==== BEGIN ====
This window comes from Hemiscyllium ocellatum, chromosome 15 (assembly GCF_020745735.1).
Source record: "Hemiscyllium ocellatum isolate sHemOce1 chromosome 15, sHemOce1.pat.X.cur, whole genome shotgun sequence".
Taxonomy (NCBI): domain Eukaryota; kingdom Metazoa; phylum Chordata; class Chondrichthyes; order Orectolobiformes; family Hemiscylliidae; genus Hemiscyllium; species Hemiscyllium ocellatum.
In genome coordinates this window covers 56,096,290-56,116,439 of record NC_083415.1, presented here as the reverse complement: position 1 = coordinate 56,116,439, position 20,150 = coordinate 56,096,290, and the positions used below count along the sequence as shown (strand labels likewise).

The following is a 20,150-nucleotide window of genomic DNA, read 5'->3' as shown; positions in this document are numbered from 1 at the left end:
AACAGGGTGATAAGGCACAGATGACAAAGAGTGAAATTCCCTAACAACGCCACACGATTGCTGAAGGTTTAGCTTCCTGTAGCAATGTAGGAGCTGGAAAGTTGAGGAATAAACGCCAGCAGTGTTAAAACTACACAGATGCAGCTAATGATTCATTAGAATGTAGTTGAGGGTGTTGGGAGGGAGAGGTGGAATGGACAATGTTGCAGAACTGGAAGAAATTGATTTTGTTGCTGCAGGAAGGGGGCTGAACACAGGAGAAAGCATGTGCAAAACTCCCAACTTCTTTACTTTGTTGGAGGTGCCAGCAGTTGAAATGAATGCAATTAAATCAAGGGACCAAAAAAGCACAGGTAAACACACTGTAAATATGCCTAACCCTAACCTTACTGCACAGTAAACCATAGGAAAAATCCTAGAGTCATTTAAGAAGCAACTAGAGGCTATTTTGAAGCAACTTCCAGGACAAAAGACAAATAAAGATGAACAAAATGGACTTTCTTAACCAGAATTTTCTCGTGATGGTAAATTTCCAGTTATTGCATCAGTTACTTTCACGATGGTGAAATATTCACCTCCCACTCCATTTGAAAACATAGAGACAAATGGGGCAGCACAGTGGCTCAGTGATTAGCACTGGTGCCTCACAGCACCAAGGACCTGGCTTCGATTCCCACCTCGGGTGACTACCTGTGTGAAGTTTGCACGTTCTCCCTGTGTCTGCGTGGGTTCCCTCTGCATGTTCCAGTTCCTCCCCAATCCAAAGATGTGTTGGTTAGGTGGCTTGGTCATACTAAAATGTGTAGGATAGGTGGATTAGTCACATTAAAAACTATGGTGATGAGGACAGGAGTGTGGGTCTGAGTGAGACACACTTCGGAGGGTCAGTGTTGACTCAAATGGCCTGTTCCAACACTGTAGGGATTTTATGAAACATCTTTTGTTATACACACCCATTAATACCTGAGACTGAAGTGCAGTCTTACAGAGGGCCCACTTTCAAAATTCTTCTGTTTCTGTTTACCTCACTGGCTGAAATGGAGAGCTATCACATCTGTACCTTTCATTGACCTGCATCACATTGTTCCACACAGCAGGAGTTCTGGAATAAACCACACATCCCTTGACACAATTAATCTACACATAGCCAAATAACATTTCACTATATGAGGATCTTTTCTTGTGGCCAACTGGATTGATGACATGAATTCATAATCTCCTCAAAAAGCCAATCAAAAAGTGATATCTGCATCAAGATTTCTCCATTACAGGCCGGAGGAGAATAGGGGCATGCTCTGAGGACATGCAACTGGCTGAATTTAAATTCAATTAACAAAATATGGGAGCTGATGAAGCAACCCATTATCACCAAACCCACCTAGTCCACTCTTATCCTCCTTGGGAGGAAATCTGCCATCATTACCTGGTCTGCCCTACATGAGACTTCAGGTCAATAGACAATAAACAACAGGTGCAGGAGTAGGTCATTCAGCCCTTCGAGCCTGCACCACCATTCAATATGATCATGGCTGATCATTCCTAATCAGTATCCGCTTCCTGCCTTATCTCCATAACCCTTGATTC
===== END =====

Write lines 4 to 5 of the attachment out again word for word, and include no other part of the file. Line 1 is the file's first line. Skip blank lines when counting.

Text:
In genome coordinates this window covers 56,096,290-56,116,439 of record NC_083415.1, presented here as the reverse complement: position 1 = coordinate 56,116,439, position 20,150 = coordinate 56,096,290, and the positions used below count along the sequence as shown (strand labels likewise).

The following is a 20,150-nucleotide window of genomic DNA, read 5'->3' as shown; positions in this document are numbered from 1 at the left end: